A gunman opened fire Tuesday in a hospital in the eastern Czech city of Ostrava, killing four men and two women in what the premier called an “immense tragedy”.
Police spokeswoman Pavla Jirouskova said the suspect had fled in a silver Renault Laguna car and remained at large.
Police advised “maximum possible caution” as the man was “armed and dangerous”.
The gunman allegedly shot people at close range as they sat waiting in the trauma ward of the Faculty Hospital in Ostrava, a steel hub located around 300 kilometres (190 miles) east of Prague.
“I was told the dead were people sitting in the waiting room of the trauma ward, fortunately there were not as many as usual,” Prime Minister Andrej Babis told the public Czech Television.
“The gunman was allegedly shooting from a close range, aiming at the head and neck.”
Two people remain in a serious condition, with one undergoing surgery, hospital officials said.
Police have tweeted a picture of the alleged suspect, showing a man with thick black hair who was wearing a red and black jacket and trainers.
Earlier, they had posted a photo of a different man with receding ginger hair, saying he was “an important witness to the event”.
Police have since deleted the image.
Babis said the shooting, which took place shortly after 0600 GMT, was “a catastrophe”.
“It’s something we’re not used to in our country,” the populist billionaire added.
“I absolutely don’t understand the motive of this young man.”
President Milos Zeman also sent in condolences.
“I’m with you in my heart, I’m thinking of you in these tragic hours,” he said in a tweet sent out by his spokesman.
Gun rampages are rare in this EU member country of 10.7 million people.
In 2015, a restaurant guest in the southeastern town of Uhersky Brod shot seven men and a woman before committing suicide.
In March this year, a patient at a Prague hospital shot two fellow patients after an argument in a room. One of the men died.
New Zealand may postpone general election after 4 test positive for COVID-19: PM Jacinda Ardern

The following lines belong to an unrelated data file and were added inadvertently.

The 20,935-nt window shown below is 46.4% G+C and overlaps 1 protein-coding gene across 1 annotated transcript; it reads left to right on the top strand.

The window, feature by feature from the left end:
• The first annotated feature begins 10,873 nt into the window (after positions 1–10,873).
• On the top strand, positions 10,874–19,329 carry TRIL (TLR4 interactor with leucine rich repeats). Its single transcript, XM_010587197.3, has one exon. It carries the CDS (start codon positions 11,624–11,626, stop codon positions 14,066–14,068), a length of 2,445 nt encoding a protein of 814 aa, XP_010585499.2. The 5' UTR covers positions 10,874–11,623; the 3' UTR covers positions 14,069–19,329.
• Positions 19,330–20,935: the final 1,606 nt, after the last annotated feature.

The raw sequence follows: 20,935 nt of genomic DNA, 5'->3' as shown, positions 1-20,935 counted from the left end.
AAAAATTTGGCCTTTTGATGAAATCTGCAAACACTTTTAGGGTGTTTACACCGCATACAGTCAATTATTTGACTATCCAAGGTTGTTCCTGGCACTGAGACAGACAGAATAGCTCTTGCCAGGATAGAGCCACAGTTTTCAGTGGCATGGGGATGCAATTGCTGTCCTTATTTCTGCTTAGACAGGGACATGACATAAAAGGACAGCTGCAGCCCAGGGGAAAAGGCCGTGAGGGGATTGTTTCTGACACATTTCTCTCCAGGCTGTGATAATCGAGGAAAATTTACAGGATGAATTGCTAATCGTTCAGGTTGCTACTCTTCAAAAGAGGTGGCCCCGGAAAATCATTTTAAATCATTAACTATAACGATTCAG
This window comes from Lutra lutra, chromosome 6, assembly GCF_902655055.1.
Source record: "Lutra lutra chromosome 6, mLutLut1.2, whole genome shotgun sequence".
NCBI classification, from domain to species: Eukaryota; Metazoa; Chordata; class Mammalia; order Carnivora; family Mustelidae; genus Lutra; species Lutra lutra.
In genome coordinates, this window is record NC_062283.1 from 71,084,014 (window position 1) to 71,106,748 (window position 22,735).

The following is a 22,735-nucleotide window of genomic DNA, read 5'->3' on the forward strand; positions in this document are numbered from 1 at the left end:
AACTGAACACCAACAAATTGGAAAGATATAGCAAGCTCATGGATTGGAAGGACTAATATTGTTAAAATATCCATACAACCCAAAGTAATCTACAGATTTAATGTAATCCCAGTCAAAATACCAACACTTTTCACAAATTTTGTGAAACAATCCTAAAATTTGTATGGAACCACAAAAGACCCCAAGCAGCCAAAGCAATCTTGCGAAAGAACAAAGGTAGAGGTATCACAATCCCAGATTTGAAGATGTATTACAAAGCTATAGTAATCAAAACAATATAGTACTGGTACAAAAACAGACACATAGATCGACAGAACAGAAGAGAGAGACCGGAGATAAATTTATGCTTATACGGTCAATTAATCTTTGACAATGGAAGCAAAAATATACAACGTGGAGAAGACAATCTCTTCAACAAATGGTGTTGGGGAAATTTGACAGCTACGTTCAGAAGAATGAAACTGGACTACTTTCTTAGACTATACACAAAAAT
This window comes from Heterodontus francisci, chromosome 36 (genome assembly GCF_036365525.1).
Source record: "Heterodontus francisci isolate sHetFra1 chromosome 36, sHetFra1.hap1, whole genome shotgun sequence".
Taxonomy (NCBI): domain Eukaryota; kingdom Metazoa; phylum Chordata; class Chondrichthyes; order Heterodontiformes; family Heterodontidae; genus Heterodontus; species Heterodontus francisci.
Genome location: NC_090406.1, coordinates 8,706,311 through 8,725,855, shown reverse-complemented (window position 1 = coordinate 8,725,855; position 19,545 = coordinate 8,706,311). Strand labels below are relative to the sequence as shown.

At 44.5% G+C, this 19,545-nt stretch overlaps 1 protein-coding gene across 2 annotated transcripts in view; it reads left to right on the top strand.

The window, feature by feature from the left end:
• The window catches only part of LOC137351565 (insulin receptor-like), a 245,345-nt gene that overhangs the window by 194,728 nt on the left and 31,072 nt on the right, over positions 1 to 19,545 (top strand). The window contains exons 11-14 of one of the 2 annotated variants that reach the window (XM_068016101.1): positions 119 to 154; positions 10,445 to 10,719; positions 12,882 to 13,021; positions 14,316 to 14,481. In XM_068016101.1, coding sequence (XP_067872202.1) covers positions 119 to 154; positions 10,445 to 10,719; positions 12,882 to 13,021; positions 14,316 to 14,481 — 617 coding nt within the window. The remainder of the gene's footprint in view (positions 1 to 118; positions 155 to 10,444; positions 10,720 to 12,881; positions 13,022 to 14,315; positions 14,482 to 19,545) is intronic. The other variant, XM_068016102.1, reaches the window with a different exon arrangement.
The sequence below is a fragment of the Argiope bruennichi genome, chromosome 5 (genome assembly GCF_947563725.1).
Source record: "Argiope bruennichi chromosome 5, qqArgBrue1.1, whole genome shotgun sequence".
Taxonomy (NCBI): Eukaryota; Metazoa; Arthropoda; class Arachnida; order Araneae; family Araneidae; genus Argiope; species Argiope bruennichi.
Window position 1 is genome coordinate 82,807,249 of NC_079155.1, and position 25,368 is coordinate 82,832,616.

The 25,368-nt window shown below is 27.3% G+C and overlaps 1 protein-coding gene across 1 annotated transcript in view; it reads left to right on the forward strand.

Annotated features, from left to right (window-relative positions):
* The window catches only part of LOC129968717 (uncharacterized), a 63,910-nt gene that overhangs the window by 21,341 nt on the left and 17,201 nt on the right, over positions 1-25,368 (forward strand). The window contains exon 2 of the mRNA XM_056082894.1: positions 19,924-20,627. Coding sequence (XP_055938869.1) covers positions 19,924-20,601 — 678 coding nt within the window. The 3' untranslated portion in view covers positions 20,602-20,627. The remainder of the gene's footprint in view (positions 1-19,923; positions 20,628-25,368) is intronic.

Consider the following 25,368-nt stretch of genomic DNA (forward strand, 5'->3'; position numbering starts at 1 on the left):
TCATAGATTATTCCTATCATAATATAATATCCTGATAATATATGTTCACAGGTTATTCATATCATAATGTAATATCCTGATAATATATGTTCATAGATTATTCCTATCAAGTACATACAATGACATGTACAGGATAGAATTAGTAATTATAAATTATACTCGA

New Zealand locked down nursing homes nationwide Wednesday after a 102-day streak without the coronavirus ended, as Prime Minister Jacinda Ardern said the outbreak could force her to postpone next month's general election.
Ardern said authorities were scrambling to trace anyone who had been in contact with four Auckland residents who tested positive Tuesday, ending the dream run in which the virus had been contained at New Zealand's borders.
A three-day stay-at-home order for Auckland, New Zealand's biggest city with a population of 1.5 million, was announced on Tuesday night and went into force at lunchtime on Wednesday.
Android phones to get ‘ShakeAlert’ earthquake warnings — and phones may double as tremor detectors
Android phones will receive warnings triggered by a "ShakeAlert" earthquake early-warning system implemented on the West Coast by the US Geological Survey and partners.
ShakeAlert uses signals from hundreds of seismometers across the state to trigger warning messages that "an earthquake has begun and shaking is imminent," according to the system's website.
"We saw an opportunity to use Android to provide people with timely, helpful earthquake information when they search, as well as a few seconds warning to get themselves and their loved ones to safety if needed," principal software engineer Marc Stogaitis said in a blog post.
‘Don’t talk about racism, racist’: Trump scorched after claiming Biden-Harris campaign has a ‘racism problem’
President Donald Trump continued to lash out at Kamala Harris after the California Democrat was chosen to join the 2020 Democratic Party ticket as presumptive nominee Joe Biden's running mate.
At a news conference following the selection, Trump complained about Harris being "nasty."
After 10 p.m. on Monday, Trump tweeted out an attack ad claiming "Joe Biden has a racism problem."
Here's some of what people were saying about Trump's line of attack: